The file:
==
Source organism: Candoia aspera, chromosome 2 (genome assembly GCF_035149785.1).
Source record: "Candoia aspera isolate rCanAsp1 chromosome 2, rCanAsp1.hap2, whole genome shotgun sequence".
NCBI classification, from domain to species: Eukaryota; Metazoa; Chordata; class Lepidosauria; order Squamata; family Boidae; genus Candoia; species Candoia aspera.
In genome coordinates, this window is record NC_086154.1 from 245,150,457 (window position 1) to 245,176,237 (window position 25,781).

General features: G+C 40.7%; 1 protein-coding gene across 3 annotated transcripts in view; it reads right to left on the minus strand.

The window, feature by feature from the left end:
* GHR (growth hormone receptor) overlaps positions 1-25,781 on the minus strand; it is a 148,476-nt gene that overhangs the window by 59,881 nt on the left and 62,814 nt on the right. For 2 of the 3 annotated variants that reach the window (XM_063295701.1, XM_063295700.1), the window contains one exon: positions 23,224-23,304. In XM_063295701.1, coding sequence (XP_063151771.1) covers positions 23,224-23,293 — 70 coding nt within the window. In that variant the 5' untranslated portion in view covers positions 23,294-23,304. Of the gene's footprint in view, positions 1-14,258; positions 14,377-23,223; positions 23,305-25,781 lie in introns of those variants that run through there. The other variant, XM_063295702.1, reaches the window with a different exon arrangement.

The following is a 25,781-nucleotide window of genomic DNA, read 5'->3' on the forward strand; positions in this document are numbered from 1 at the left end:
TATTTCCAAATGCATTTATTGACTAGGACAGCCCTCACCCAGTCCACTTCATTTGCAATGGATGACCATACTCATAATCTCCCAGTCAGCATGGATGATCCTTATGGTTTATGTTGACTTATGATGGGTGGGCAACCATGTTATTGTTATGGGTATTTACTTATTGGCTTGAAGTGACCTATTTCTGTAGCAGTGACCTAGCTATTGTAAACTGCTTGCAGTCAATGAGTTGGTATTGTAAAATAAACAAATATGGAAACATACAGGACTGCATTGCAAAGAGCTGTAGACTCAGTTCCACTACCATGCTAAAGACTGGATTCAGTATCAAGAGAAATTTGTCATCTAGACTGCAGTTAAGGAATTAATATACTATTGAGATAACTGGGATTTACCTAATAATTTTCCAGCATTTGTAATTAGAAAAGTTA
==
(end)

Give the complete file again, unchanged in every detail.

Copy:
Source organism: Candoia aspera, chromosome 2 (genome assembly GCF_035149785.1).
Source record: "Candoia aspera isolate rCanAsp1 chromosome 2, rCanAsp1.hap2, whole genome shotgun sequence".
NCBI classification, from domain to species: Eukaryota; Metazoa; Chordata; class Lepidosauria; order Squamata; family Boidae; genus Candoia; species Candoia aspera.
In genome coordinates, this window is record NC_086154.1 from 245,150,457 (window position 1) to 245,176,237 (window position 25,781).

General features: G+C 40.7%; 1 protein-coding gene across 3 annotated transcripts in view; it reads right to left on the minus strand.

The window, feature by feature from the left end:
* GHR (growth hormone receptor) overlaps positions 1-25,781 on the minus strand; it is a 148,476-nt gene that overhangs the window by 59,881 nt on the left and 62,814 nt on the right. For 2 of the 3 annotated variants that reach the window (XM_063295701.1, XM_063295700.1), the window contains one exon: positions 23,224-23,304. In XM_063295701.1, coding sequence (XP_063151771.1) covers positions 23,224-23,293 — 70 coding nt within the window. In that variant the 5' untranslated portion in view covers positions 23,294-23,304. Of the gene's footprint in view, positions 1-14,258; positions 14,377-23,223; positions 23,305-25,781 lie in introns of those variants that run through there. The other variant, XM_063295702.1, reaches the window with a different exon arrangement.

The following is a 25,781-nucleotide window of genomic DNA, read 5'->3' on the forward strand; positions in this document are numbered from 1 at the left end:
TATTTCCAAATGCATTTATTGACTAGGACAGCCCTCACCCAGTCCACTTCATTTGCAATGGATGACCATACTCATAATCTCCCAGTCAGCATGGATGATCCTTATGGTTTATGTTGACTTATGATGGGTGGGCAACCATGTTATTGTTATGGGTATTTACTTATTGGCTTGAAGTGACCTATTTCTGTAGCAGTGACCTAGCTATTGTAAACTGCTTGCAGTCAATGAGTTGGTATTGTAAAATAAACAAATATGGAAACATACAGGACTGCATTGCAAAGAGCTGTAGACTCAGTTCCACTACCATGCTAAAGACTGGATTCAGTATCAAGAGAAATTTGTCATCTAGACTGCAGTTAAGGAATTAATATACTATTGAGATAACTGGGATTTACCTAATAATTTTCCAGCATTTGTAATTAGAAAAGTTA